I recently traveled to Nashville to attend the annual Heritage Foundation Resource Bank conference, and annual gathering of conservative policy leaders from around the country.
While at the conference, I had the opportunity to hear great speakers including Tennessee Gov. Bill Lee and Virginia Attorney General Jason Miyares and attend interesting panel discussions on issues including school choice, fighting poverty and homelessness, and ESG investing.
In between the conference and sightseeing, I had lunch with a friend and former colleague who had moved to Tennessee to work for one of the state’s legislative leaders.
Politically, Tennessee is a mirror opposite of California – with a 27 to 6 Republican margin in the State Senate and a 73 to 26 GOP advantage in the State House.
While at lunch, I asked my friend, “What is like to have actual power?”
He told me that this year alone, Tennessee enacted $300 million in tax cuts, reformed education so funding follows the child, and ensured that dangerous criminals will remain locked up behind bars.”
On taxes, Tennessee enacted a record $52.8 billion budget this spring (compared with Gov. Newsom’s proposed $300 billion budget) including the tax relief measure.
According to the Chattanooga Times Free Press, “millions of Tennessee vehicle owners will get a collective one-time $121 million break on their car and light truck license plates . . . (for) a savings of $23.75 per vehicle.” Other tax cuts, according to The Tennessean, include “a 30-day pause on the grocery tax, and a cut to the professional privilege tax for doctors.”
Compare that to Democratic legislative leaders squabbling with Gov. Newsom over relief from high gas prices, while blocking efforts to immediately suspend the gas tax.
On education, lawmakers enacted the Tennessee Investment in Student Achievement Act. The law was based on recommendations from PRI’s sister think tank the Beacon Center. According to the Beacon Center president Jason Owen, “Tennessee will begin to fund students, not systems.”
According to the Tennessee Department of Education, the new approach would provide base funding for every public school student, with additional weighted funding for low-income students, rural students, gifted students, and students with special needs. It also provides additional funding for early literacy and career technical education, and “outcome incentives based on student achievement to empower schools to help all students reach their full potential.”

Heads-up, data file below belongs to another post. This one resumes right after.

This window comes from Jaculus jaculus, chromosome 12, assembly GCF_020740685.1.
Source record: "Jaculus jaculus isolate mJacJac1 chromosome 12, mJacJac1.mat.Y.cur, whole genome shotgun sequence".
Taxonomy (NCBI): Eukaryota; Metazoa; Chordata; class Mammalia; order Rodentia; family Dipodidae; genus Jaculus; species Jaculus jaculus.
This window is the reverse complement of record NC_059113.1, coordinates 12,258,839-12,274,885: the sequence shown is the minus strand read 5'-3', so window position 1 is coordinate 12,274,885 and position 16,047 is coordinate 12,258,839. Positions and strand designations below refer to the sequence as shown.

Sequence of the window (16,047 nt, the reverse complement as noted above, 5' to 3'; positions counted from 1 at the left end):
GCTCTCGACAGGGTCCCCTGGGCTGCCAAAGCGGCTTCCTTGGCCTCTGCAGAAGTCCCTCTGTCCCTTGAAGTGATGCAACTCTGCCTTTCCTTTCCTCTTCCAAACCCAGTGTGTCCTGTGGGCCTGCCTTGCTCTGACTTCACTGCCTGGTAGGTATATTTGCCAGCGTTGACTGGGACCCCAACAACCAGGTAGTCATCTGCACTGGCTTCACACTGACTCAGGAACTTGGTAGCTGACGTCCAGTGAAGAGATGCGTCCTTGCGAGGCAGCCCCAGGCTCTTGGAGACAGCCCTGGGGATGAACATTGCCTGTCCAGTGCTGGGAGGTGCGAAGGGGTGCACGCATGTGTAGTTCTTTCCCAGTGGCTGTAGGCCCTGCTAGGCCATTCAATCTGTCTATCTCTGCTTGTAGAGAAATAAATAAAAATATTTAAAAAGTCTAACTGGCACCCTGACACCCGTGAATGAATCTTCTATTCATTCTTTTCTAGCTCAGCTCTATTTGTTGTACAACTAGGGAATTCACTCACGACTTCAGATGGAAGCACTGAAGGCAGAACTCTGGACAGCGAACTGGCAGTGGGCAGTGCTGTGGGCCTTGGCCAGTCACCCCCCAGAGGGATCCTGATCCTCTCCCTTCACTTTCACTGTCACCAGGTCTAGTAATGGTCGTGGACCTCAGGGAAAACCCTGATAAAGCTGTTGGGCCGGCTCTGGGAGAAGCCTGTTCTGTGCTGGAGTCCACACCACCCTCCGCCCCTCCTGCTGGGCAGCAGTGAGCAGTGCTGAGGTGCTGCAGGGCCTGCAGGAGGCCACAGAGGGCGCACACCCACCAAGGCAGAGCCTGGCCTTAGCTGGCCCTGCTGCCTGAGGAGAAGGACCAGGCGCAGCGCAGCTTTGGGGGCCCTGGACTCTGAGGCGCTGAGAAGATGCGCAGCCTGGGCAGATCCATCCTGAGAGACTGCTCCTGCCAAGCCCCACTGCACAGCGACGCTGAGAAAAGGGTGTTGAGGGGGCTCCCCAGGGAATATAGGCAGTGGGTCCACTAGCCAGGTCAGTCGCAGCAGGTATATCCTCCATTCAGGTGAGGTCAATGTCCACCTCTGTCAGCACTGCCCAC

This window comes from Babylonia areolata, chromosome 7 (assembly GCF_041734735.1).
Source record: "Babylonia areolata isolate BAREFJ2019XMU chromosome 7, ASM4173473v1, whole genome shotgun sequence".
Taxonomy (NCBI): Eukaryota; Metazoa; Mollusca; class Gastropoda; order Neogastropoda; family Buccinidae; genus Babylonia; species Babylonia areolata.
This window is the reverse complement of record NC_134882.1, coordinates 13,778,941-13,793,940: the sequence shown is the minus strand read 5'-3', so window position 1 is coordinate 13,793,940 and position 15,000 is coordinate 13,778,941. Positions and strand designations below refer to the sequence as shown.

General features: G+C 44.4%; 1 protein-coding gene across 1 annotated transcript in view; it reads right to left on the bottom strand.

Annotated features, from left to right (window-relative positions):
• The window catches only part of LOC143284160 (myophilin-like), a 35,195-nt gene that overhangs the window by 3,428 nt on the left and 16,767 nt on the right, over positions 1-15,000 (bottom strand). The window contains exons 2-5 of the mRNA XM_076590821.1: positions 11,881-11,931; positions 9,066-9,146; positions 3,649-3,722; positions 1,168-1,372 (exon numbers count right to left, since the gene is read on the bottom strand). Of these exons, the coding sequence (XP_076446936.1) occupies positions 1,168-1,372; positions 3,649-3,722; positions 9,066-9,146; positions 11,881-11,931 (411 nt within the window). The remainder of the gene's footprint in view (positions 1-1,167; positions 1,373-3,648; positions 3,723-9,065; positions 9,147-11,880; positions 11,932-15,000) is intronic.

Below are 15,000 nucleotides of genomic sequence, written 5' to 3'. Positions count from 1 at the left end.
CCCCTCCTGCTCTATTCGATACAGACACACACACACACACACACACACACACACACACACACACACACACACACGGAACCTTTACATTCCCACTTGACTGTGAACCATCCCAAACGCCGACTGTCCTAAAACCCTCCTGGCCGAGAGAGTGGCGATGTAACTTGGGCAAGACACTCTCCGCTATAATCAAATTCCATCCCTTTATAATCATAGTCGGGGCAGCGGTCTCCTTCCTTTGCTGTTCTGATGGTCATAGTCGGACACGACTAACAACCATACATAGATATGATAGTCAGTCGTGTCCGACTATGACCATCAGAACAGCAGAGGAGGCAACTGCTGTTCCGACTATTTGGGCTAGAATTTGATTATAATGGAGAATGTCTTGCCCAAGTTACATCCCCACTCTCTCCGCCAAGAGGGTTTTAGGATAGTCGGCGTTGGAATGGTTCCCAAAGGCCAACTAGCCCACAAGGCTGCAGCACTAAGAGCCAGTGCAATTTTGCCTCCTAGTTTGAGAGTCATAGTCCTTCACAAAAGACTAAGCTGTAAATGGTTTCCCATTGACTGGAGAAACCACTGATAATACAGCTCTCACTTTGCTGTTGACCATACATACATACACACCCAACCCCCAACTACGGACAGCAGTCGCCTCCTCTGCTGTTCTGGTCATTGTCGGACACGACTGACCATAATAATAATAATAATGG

Compare that to the actions of California leaders in recent years moving to impose new restrictions on creating new and renewing existing charter schools and hinder their funding.
Finally, on crime, Tennessee lawmakers enacted Senate Bill 2248, which according to the Center Square “declares eight categories of crime that will require those convicted to serve 100% of their sentences . . . (including) attempted first-degree murder, second-degree murder, vehicular homicide with driver intoxication, aggravated vehicular homicide, aggravated kidnapping, robbery and burglary and carjacking.”
Speaking about the new law, Kisha Taylor – who lost her son Antonio to gun violence in July 2010 – told Chattanooga’s NewsChannel 9, “there’s no such thing as early parole, or early release, you do the time. Why should I be able to walk in a grocery store and see the guy who murdered my son, because he only had to do part of his parole?”
As we have documented on Right by the Bay, California has undergone a radical shift in public safety policy over the last decade. Thousands of inmates serving time for serious offenses were granted early release. Californians are growing increasingly concerned about the dramatic rise in shoplifting and violence that is arguably the result of these misguided laws.
Tennessee House Speaker Cameron Sexton, the new law’s main proponent, responded to this criticism.
“Well, you can’t have it both ways,” he told NewsChannel 9. “Either, you’re going to have higher crime on the streets with ore crime and more violent crime, or you can put them in jail.”
When my friend told me what was going on in Tennessee, I was ready to call a realtor and put the house on the market. I suspect that the more right-thinking Californians learn about the free-market policy revolution going on in the Volunteer State, they might be looking for a good realtor, too.
Tim Anaya is the Pacific Research Institute’s senior director of communications and the Sacramento office.